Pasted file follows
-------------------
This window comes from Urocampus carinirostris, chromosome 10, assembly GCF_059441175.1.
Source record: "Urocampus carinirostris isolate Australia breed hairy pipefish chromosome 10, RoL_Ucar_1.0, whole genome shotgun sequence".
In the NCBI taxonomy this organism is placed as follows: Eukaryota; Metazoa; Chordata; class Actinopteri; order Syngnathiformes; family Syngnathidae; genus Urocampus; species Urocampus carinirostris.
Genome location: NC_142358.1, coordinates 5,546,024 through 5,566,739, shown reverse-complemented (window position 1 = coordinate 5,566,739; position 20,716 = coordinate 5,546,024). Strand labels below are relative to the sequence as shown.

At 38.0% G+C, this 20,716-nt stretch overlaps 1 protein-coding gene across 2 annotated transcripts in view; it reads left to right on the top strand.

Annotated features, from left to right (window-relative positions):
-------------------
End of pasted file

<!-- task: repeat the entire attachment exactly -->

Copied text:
This window comes from Urocampus carinirostris, chromosome 10, assembly GCF_059441175.1.
Source record: "Urocampus carinirostris isolate Australia breed hairy pipefish chromosome 10, RoL_Ucar_1.0, whole genome shotgun sequence".
In the NCBI taxonomy this organism is placed as follows: Eukaryota; Metazoa; Chordata; class Actinopteri; order Syngnathiformes; family Syngnathidae; genus Urocampus; species Urocampus carinirostris.
Genome location: NC_142358.1, coordinates 5,546,024 through 5,566,739, shown reverse-complemented (window position 1 = coordinate 5,566,739; position 20,716 = coordinate 5,546,024). Strand labels below are relative to the sequence as shown.

At 38.0% G+C, this 20,716-nt stretch overlaps 1 protein-coding gene across 2 annotated transcripts in view; it reads left to right on the top strand.

Annotated features, from left to right (window-relative positions):